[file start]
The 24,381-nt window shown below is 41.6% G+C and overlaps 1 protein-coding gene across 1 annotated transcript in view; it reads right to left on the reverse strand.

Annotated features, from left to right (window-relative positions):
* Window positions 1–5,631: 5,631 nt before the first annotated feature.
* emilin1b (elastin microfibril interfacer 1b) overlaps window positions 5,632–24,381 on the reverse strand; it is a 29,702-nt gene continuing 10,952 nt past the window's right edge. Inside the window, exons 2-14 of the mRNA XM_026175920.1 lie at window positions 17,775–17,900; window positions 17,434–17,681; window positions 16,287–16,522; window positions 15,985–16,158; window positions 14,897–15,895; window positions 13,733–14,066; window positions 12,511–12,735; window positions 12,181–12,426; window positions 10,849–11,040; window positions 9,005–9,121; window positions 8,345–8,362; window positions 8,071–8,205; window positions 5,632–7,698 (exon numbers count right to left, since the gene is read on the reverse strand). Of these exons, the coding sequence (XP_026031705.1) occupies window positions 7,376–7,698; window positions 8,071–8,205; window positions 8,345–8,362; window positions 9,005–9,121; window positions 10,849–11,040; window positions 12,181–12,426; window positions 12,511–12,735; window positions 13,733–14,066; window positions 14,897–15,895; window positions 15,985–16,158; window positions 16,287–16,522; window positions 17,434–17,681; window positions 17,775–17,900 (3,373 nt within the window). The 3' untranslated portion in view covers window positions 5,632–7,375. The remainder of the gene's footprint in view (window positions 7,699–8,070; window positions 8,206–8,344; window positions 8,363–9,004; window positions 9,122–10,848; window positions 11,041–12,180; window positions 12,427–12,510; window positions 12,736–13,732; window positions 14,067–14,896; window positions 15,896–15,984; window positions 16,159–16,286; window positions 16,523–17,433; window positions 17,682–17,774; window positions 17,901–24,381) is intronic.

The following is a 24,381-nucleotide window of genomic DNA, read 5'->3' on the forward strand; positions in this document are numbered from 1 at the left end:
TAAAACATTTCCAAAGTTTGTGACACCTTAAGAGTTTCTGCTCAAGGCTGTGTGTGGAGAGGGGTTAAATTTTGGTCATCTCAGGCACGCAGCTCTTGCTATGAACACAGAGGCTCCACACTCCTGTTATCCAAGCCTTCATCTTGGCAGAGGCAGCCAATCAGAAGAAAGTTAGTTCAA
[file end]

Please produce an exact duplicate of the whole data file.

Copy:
The 24,381-nt window shown below is 41.6% G+C and overlaps 1 protein-coding gene across 1 annotated transcript in view; it reads right to left on the reverse strand.

Annotated features, from left to right (window-relative positions):
* Window positions 1–5,631: 5,631 nt before the first annotated feature.
* emilin1b (elastin microfibril interfacer 1b) overlaps window positions 5,632–24,381 on the reverse strand; it is a 29,702-nt gene continuing 10,952 nt past the window's right edge. Inside the window, exons 2-14 of the mRNA XM_026175920.1 lie at window positions 17,775–17,900; window positions 17,434–17,681; window positions 16,287–16,522; window positions 15,985–16,158; window positions 14,897–15,895; window positions 13,733–14,066; window positions 12,511–12,735; window positions 12,181–12,426; window positions 10,849–11,040; window positions 9,005–9,121; window positions 8,345–8,362; window positions 8,071–8,205; window positions 5,632–7,698 (exon numbers count right to left, since the gene is read on the reverse strand). Of these exons, the coding sequence (XP_026031705.1) occupies window positions 7,376–7,698; window positions 8,071–8,205; window positions 8,345–8,362; window positions 9,005–9,121; window positions 10,849–11,040; window positions 12,181–12,426; window positions 12,511–12,735; window positions 13,733–14,066; window positions 14,897–15,895; window positions 15,985–16,158; window positions 16,287–16,522; window positions 17,434–17,681; window positions 17,775–17,900 (3,373 nt within the window). The 3' untranslated portion in view covers window positions 5,632–7,375. The remainder of the gene's footprint in view (window positions 7,699–8,070; window positions 8,206–8,344; window positions 8,363–9,004; window positions 9,122–10,848; window positions 11,041–12,180; window positions 12,427–12,510; window positions 12,736–13,732; window positions 14,067–14,896; window positions 15,896–15,984; window positions 16,159–16,286; window positions 16,523–17,433; window positions 17,682–17,774; window positions 17,901–24,381) is intronic.

The following is a 24,381-nucleotide window of genomic DNA, read 5'->3' on the forward strand; positions in this document are numbered from 1 at the left end:
TAAAACATTTCCAAAGTTTGTGACACCTTAAGAGTTTCTGCTCAAGGCTGTGTGTGGAGAGGGGTTAAATTTTGGTCATCTCAGGCACGCAGCTCTTGCTATGAACACAGAGGCTCCACACTCCTGTTATCCAAGCCTTCATCTTGGCAGAGGCAGCCAATCAGAAGAAAGTTAGTTCAA